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Method Today

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Thirty or forty years ago, the phrase “method and theory” in Religious Studies scholarship referred to more social scientific approaches to the study of religion, as opposed to the more traditional theological hermeneutics common to the field. Today, however, it seems that everyone claims to do “theory and method,” including those people who shun social scientific approaches the academic study of religion.

Method Today brings together the contributions of scholars from a recent North American Association for the Study of Religion conference to explore the question of what it means to do “theory and method” in an era where the phrase has no distinct meaning. Contributors specifically address the categories of description, interpretation, comparison, and explanation in Religious Studies scholarship.

Published: Sep 4, 2018

Book Contributors


Section Chapter Authors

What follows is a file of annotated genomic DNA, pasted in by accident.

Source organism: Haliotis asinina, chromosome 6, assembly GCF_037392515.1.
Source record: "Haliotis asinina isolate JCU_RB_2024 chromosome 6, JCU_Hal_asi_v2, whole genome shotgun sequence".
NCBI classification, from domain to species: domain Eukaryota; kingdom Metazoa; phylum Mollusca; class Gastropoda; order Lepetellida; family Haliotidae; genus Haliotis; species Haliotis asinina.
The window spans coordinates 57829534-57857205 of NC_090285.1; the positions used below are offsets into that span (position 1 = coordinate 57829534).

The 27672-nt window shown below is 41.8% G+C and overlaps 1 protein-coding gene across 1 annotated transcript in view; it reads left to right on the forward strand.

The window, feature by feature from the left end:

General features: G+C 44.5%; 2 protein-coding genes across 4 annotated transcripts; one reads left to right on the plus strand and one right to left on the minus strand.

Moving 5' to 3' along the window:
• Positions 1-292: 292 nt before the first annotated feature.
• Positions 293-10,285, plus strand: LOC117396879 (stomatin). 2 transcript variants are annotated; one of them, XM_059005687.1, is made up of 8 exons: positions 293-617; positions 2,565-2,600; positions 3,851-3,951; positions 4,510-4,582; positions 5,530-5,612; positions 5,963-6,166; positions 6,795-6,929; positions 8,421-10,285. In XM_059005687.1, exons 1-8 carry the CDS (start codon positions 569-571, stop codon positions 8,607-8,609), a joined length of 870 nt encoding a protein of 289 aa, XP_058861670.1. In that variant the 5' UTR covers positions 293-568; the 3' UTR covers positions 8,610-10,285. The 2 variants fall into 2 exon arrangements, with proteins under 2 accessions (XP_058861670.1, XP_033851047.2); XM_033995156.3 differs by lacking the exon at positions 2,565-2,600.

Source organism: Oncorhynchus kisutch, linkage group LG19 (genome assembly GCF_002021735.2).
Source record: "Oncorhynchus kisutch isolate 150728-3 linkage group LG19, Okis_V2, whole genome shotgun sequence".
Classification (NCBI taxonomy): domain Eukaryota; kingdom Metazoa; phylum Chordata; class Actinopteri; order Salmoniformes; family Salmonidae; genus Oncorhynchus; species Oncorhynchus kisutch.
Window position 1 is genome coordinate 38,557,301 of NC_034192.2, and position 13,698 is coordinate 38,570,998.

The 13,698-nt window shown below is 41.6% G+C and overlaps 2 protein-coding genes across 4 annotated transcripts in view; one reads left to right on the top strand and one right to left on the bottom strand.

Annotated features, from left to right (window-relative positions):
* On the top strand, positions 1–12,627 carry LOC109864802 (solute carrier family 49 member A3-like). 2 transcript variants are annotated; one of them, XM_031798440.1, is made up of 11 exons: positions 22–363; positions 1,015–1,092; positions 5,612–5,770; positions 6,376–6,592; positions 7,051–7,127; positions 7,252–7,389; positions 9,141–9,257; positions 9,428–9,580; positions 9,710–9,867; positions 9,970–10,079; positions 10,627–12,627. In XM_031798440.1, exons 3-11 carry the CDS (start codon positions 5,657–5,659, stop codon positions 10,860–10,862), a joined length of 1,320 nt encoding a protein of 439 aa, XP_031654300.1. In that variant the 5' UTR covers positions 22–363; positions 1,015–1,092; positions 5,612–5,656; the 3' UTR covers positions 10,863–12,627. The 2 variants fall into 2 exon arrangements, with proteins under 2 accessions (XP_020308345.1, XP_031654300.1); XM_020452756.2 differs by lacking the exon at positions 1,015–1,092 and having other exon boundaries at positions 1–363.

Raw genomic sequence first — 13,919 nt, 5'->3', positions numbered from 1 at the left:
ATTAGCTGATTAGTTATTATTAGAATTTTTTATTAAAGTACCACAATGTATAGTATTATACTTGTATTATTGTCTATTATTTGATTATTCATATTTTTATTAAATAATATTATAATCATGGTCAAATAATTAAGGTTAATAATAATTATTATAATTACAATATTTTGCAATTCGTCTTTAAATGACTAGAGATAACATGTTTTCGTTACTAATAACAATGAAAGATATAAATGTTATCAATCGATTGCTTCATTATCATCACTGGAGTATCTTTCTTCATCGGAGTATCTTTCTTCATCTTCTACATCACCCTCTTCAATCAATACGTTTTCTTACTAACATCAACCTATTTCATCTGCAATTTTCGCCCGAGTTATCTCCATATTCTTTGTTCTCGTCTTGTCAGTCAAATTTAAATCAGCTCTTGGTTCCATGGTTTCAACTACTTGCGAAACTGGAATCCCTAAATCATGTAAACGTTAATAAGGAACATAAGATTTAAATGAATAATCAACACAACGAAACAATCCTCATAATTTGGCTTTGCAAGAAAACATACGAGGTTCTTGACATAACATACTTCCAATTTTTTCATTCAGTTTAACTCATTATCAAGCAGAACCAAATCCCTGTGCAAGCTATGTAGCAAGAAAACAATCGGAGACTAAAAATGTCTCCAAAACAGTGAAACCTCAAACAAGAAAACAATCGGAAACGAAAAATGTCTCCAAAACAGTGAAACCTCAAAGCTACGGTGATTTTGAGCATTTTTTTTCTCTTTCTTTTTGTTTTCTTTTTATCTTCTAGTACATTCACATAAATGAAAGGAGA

Introduction: Method Today Brad Stoddard
Part I
1. Comparison Aaron Hughes
2. He who Knows One Language Knows None: On the Inevitabilities of Comparison and Translation Lucas Carmichael
3. Comparison and the Production of Knowledge Thomas Carrico
4. On Z-factors and Empires Andrew Durdin
5. Complicating ‘Comparison’: On Perspective, Rhetoric, and Recognition in the Study of Religion Stacie Swain
6. Response Aaron Hughes
Part II
7. Forget about Defining "It" : Reflections on Thinking Differently in Religious Studies Naomi Goldenberg
8. Preaching to the Choir? Religious Studies and Religionization Ian Alexander Cuthbertson
9. Religion and Description Daniel McClellan
10. Perhaps Action Enough Emily Crews
11. In Pursuit of a Pushier Study of Those Words we Like to Put in Quotes Neil George
12. Response to the Responses Naomi Goldenberg
Part III
13. Explanation and the Study of Religion Egil Asprem, Ann Taves
14. “Constitution God-Given Rights”: Explaining Religion and Politics in the Malheur Occupation Spencer Dew
15. Ontological v. Axiological Approaches to Religion Joel Harrison
16. Is Explanation Existential? Paul Kenny
17. Causal Explanations in the Study of Religion Erin Roberts
18. To Our Critics Egil Asprem, Ann Taves
Part IV
19. Interpretation and the Study of Religion Kevin Schilbrack
20. Homo Interpretans Jennifer Eyl
21. Combining and Constituting Mark Gardiner, Steven Engler
22. Subjectivity and Meaning Joshua Lupo
23. Interpretation Matt Sheedy
24. A Reply to My Critics Kevin Schilbrack
Afterword Gregory Alles
End Matter
Index Brad Stoddard